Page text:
New PPP Updates: What Business Owners and Employers Need to Know

PPP loans; What Business Owners Need to Know

On June 5, 2020, the PPP Flexibility Act was signed into law. The Flexibility Act expanded on certain provisions of the original CARES Act regarding the Paycheck Protection Program (“PPP”). First, the term of PPP loan has been extended. Originally the loan term for the PPP was for one year and now it has been extended to 5 years. The extended repayment period applies only to PPP loans made after June 5, 2020, but lenders and borrowers can renegotiate the maturity of any previously existing PPP loans.

Secondly, the PPP was meant to cover 8 weeks of payroll and the funds needed to be used within 8 weeks after the date of the origination loan.  The time to use the loan proceeds has now been extended to 24 weeks from the date of the loan or until December 31, 2020, whichever occurs first. If a business received PPP funds as of June 5, 2020, they can now choose to extend the eight-week period to 24 weeks, or they can keep the original eight-week period. New PPP borrowers will automatically have a 24-week period, but not beyond December 31, 2020.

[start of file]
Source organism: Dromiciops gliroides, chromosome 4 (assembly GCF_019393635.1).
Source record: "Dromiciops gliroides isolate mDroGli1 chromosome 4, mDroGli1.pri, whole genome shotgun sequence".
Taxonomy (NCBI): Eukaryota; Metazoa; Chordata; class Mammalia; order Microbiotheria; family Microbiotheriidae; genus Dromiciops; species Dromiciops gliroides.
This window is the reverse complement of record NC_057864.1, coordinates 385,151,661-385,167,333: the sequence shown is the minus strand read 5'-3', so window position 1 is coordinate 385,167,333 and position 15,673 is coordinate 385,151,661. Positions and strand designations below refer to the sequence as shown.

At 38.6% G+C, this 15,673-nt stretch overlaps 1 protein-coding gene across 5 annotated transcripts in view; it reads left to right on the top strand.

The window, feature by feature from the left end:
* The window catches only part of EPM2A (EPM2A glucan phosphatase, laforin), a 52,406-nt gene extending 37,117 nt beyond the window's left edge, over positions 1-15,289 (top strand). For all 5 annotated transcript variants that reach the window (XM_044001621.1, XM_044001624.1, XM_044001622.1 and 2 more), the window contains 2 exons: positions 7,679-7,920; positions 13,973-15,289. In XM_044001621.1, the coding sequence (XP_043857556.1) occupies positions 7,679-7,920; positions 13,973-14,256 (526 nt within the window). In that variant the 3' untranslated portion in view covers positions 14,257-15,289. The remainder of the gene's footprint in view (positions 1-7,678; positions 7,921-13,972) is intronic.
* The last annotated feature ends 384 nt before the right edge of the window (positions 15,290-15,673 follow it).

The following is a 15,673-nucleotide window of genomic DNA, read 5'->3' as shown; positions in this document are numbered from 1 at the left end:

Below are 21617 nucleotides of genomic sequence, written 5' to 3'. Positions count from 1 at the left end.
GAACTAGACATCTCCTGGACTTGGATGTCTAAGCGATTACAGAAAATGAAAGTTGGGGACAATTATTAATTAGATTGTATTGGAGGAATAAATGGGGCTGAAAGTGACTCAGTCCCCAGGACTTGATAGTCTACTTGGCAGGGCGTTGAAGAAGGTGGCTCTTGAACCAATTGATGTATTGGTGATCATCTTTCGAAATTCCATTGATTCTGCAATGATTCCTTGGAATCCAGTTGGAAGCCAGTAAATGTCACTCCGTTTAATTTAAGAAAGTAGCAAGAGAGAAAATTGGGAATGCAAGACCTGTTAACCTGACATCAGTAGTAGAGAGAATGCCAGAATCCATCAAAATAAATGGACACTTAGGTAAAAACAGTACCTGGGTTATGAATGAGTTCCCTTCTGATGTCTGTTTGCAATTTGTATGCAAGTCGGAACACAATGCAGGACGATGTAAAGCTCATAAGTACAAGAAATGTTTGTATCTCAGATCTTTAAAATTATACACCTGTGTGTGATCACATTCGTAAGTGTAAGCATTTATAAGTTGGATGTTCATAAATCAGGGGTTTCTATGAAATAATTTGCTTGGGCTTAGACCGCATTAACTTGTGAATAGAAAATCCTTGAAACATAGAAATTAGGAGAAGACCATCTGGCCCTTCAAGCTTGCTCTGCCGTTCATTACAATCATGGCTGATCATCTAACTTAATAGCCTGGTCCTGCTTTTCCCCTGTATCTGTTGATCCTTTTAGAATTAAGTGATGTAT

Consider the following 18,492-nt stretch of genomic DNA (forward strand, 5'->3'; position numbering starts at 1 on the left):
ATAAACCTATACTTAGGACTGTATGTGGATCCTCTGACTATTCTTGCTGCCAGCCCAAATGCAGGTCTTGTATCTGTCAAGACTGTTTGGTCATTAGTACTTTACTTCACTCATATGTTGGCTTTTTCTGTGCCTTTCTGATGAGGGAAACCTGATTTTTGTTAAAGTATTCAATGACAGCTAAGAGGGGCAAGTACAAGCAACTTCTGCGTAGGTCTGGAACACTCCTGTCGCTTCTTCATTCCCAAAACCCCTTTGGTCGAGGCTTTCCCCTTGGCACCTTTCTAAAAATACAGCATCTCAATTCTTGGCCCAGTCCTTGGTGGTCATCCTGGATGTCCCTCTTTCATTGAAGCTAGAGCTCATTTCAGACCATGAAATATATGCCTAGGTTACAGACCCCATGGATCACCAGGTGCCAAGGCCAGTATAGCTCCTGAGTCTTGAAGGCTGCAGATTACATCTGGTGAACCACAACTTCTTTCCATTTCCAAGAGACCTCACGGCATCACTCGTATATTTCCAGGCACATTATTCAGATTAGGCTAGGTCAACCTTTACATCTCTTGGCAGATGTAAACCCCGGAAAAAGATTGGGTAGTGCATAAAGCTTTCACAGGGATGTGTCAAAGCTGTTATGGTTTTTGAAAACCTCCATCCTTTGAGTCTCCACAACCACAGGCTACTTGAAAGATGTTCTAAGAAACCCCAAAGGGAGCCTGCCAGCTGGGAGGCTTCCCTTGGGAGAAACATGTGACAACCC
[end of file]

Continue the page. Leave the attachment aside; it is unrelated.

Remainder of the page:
Additionally, a business now may not receive a reduction in forgiveness amount for having a reduced in the number of employees if the business in good faith can document an inability to rehire individuals who were employees on 2/15/2020 and an inability to hire similarly qualified employees for unfilled positions on or before December 31, 2020.


Can document an inability to return to the same level of business activity as such business was operating at before 2/15/2020 due to compliance with requirement established/guidance issued by CDC OSHA or Health and Human Services during period of March 1, 2020 and ending on 12/31/2020 related to maintenance of standards for sanitation, social distancing or other safety requirement.

Also, loan recipients now only have to use 60% of the loan for payroll costs and can use 40% for other approved expenses. Loan recipients will also now have their loans deferred for 10 months versus the original 6-month loan deferment.

Lastly, under the original CARES Act,  a business was allowed to delay payment of employer payroll taxes through December 31, 2020 and the payments payable over the next two years.  The caveat to this was that if a business took the PPP loan, they were ineligible for this benefit. The new law now allows for any PPP borrower to delay payment of its payroll taxes like other businesses.

Then it comes to the different COVID-19 Federal Stimulus Packages, there’s a lot for employers and business owners to know. It’s important to understand all your options and develop a strategy to maximize the benefits. Epiphany Law attorneys are able to partner with you and create a plan that will help your business achieve your desired results. You can call us at 920-996-1000 or contact us here. 

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